• Matthew July 8, 2018 at 2:26 am - Reply

        Thank Joi, I’ll probably try doing that. You know Samoyedes and their thick coat and fur, I had to shave her stomach to manage to give the shots properly. If you are familiar and if it makes any difference I’m using a Levemir Insulin and Flex Touch Pen. Giving her 4 units with each shot. Her blood sugar dropped from 27 to 6.5 (in the morning one-hour post breakfast).

        • Dr . Joi Sutton July 9, 2018 at 1:16 am - Reply

          I like levemir quite well for dogs. 🙂

  7. Penguin Lopez July 23, 2018 at 5:22 pm - Reply

    I have a Mini dachshund has gone from 16 to 12.4 lbs. The vet said give him 2 units. I just did how soon should he be feeling ready to start eating? In reality he hasn’t eaten in 2 days.He wasn’t able to walk at one point or even lift his head he was dehydrated 8%. Hes drinking today and I started insulin just curious what to expect as far as appetite.Hes sleeping alot but seems peaceful should I force feed him? Is he ok as long as hes drinking?

    • Dr . Joi Sutton July 24, 2018 at 7:59 pm - Reply

      He does not sound stable. Please take him back to the vet clinic ASAP for evaluation.

  8. About Penguin July 24, 2018 at 8:52 am - Reply

    Update 1 st shot yesterday 6 pm 2nd shot this morning drinking well but not eating at all.any suggestions?

    • Dr . Joi Sutton July 24, 2018 at 8:00 pm - Reply

      A diabetic who is not eating for days should see a veterinarian promptly.

  9. Rose August 4, 2018 at 7:00 am - Reply

    To Connie

    My dog takes insulin and she don’t care for the scruff either. We give her her shot in her butt.her left side in the morning and right side at night.

    • Dr . Joi Sutton August 6, 2018 at 6:39 pm - Reply

      Once someone gets used to giving injections to a pet (usually in the scruff as it often hurts less there) I want rotation of injection sites. Repeat injections at any one site can lead to scar tissue and affect absorption of the insulin. I usually have folks go down one side then up the other. 🙂

  10. Cath November 6, 2019 at 2:14 pm - Reply

    My dog is not diabetic but someone has given her some insulin would it kill my dog

    • Dr . Joi Sutton November 9, 2019 at 3:32 pm - Reply

      Let’s hope this has not occurred!! Just as with humans, the effect of exogenous insulin (given as an injection rather than made by the body) depends on the dose.

  11. Keesha Bracamonte November 17, 2019 at 11:41 pm - Reply

    Hello Dr. Sutton,
    My 8 year old pitbull was recently diagnosed and we are having a real struggle getting blood glucose samples at home. Today was day 6 of insulin treatment and we planned to do the curve test. It was not successful. I did however test her urine for ketones throughout the day and took pics for my vet. There are no traces of ketones despite my Zola’s alarming 807 BG last Monday. We are desperate to get this right and my vet has told me that my dog may not be a good candidate for in vet curve testing because of her fear and strength. What can we do now? Thank you so much for your insight!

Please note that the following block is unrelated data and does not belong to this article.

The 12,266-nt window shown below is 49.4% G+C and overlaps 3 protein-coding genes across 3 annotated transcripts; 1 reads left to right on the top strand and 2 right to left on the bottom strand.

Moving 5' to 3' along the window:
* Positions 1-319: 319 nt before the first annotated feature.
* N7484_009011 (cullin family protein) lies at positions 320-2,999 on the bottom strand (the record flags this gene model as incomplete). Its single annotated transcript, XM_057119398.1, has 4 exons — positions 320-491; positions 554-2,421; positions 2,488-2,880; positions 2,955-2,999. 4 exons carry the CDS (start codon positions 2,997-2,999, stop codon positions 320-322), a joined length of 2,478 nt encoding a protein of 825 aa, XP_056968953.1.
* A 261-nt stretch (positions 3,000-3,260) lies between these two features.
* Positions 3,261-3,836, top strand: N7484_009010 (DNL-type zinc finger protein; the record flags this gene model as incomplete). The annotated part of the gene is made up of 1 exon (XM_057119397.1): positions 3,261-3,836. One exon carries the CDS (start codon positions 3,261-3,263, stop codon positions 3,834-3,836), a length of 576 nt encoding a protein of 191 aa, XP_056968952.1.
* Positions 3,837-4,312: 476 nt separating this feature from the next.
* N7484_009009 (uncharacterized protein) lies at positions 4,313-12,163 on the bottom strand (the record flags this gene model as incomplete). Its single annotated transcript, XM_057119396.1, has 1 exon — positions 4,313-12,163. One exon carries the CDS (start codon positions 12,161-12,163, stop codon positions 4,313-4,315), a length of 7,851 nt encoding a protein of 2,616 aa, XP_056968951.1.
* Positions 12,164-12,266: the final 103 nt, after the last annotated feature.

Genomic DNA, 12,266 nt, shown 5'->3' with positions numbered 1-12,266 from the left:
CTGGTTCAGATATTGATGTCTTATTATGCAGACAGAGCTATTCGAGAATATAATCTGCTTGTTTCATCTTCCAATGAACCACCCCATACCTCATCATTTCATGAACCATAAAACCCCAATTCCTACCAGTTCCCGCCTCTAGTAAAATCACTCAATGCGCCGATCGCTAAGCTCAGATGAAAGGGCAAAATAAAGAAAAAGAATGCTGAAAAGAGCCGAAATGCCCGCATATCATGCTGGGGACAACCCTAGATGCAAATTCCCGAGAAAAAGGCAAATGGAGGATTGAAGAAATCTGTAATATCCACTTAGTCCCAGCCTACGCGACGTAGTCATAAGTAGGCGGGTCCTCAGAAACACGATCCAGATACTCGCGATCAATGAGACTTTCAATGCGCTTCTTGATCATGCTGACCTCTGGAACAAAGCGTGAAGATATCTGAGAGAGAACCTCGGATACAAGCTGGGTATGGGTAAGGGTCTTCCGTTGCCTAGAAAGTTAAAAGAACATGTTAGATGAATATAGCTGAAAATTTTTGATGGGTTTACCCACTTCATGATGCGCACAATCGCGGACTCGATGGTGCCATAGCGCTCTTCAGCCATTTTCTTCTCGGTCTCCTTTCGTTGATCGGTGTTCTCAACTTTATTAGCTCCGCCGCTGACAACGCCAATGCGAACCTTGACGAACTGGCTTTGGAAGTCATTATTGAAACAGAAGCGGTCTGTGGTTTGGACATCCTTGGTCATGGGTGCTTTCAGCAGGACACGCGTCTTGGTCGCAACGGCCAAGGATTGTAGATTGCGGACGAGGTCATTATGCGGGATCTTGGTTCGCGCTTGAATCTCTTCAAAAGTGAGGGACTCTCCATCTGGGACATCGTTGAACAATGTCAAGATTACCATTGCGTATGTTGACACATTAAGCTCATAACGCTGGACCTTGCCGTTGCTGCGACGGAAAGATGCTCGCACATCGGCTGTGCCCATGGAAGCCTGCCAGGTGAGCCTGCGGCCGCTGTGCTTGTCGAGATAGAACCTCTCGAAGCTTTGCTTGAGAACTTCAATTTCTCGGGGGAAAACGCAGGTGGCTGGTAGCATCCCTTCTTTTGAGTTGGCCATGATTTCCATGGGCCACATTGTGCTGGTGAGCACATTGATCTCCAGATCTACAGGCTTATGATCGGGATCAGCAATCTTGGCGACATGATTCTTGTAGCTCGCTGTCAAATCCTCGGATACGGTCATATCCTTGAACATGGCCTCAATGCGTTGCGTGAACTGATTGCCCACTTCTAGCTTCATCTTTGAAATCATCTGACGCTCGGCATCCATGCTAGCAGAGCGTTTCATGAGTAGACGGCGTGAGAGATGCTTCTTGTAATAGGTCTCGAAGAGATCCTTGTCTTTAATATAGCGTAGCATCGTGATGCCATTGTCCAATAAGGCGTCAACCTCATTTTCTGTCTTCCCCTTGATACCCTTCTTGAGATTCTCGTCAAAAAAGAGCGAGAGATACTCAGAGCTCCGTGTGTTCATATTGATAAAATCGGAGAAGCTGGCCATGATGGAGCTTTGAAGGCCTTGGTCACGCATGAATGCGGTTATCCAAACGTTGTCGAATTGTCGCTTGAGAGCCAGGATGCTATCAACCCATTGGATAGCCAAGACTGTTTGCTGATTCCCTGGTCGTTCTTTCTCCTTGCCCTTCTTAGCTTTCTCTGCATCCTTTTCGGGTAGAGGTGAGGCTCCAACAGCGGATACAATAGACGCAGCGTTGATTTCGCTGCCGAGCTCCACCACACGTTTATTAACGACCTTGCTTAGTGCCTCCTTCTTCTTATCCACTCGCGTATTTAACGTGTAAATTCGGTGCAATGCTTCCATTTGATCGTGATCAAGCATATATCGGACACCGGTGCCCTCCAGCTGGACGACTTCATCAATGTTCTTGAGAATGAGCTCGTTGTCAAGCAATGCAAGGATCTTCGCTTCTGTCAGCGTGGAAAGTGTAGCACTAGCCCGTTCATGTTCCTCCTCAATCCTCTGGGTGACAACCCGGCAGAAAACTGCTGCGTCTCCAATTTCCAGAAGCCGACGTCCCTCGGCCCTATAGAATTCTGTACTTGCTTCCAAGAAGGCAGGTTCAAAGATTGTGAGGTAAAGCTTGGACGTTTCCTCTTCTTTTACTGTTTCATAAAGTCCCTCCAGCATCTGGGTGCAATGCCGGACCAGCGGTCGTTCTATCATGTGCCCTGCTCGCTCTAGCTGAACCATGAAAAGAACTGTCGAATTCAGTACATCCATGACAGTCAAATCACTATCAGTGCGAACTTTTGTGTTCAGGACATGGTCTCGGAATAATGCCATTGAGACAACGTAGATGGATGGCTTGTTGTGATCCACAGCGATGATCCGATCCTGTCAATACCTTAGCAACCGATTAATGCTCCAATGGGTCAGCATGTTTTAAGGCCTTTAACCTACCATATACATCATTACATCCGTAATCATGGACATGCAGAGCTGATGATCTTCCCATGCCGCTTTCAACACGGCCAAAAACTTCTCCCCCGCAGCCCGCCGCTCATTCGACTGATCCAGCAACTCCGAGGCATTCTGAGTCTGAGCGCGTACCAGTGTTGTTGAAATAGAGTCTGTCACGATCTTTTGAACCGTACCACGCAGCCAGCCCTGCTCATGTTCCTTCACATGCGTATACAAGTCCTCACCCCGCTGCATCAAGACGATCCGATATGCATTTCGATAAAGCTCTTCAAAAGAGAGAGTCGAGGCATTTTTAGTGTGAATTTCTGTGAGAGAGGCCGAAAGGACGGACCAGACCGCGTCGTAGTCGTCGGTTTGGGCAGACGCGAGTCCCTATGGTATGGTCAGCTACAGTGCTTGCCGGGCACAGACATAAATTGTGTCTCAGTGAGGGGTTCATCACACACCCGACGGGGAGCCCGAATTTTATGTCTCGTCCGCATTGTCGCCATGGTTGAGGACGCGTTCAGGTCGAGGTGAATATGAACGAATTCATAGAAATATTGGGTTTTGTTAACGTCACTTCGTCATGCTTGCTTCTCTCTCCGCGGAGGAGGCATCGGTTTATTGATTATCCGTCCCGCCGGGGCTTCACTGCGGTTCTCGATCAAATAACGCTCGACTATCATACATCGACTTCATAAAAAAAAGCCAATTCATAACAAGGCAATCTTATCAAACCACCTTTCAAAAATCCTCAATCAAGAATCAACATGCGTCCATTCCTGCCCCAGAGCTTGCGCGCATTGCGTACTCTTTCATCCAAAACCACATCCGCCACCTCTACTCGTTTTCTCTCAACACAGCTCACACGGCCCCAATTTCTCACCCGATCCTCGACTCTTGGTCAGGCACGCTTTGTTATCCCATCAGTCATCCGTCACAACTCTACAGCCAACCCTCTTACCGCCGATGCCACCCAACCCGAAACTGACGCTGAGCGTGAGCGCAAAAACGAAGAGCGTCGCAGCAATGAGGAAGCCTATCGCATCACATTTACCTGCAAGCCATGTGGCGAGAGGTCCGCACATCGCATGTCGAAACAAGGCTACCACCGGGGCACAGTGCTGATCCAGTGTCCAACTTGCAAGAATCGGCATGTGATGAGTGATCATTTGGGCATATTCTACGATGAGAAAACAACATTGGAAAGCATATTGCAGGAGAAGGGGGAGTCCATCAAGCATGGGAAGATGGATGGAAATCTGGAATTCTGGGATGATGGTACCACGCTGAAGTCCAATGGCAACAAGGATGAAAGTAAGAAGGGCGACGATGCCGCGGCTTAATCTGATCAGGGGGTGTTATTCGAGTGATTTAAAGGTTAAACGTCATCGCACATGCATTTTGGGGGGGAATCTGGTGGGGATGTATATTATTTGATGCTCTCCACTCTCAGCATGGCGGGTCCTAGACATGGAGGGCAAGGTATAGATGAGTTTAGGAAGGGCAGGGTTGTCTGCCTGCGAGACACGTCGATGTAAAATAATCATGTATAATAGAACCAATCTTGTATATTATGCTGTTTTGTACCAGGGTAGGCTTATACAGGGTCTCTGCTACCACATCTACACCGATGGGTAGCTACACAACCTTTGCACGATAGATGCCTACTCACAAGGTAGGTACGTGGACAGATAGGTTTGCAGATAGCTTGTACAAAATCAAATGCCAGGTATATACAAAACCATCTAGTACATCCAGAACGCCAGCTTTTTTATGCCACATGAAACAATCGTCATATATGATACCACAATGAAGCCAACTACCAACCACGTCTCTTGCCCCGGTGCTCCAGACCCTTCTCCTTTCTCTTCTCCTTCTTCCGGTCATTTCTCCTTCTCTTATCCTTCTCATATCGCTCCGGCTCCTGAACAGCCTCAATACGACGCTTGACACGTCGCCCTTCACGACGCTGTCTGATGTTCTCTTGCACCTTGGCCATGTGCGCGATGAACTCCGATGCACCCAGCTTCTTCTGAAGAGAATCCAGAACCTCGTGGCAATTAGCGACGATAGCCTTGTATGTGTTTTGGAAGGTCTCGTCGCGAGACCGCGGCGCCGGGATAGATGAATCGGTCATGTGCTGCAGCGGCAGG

• Dr . Joi Sutton December 14, 2019 at 4:23 pm - Reply

      Check out my article from a couple years ago about obtaining blood. In the search box for articles type: tips and tricks. Read that and persevere!
      Also, consider asking your vet or vet techs for lessons. Be sure to try the warm sock trick. 🙂

  12. Vernel Bryant November 20, 2019 at 10:45 am - Reply

    I have to be out of town for 3 days. I am my dog’s person. My husband says he will be able to give Petey his insulin(2-13 units a day). I have my doubts. I have researched pre-filled syringes and it looks like I’ll be able to do those. What if he can’t do the shots? I’ll be able to give his Friday morning shot and his Sunday night shot. So, 2 of the days he would get at least 1 dose. Saturday, maybe no dose at all. There is no one to ask to help, as anyone who could help will be with me. How will this affect Petey, if he misses the 4 shots in between?

    • Dr . Joi Sutton December 14, 2019 at 4:26 pm - Reply

      If he misses his insulin his blood glucose will be elevated and he will drink a lot and pee a lot, much like before your vet made the diagnosis. And he won’t feel very good for that time. Any chance you can convince one of the vet techs at your vet office to swing by to give the injections?
      If your husband is willing to try, let him!!! Not only will your pet feel better on this trip, it will free you to go on future trips.
      Best, Joi

  13. Sandy December 26, 2019 at 7:25 pm - Reply

    My Chihuahua gets three C’s insulin shot twice a day nobody told me that if you give a first shot that you don’t reload but I only gave her 1 Cs . Will this hurt

    • Sandy December 26, 2019 at 7:28 pm - Reply

      I meant to say I missed and they call it fur shot. She get 3 cs so I only gave her 1 c . I didn’t know your not supposed to do that is this going to hurt her

  14. Megan January 4, 2020 at 4:58 pm - Reply

    My Samoyed was just diagnosed and we are only two injections in so to say I’m still learning is an understatement. So far, the biggest hurtle is he doesn’t have very loose skin to pull up on to “tent”. That plus the amount of dense coat makes this super challenging, especially doing it by myself. Any advise on how to administer more effectively?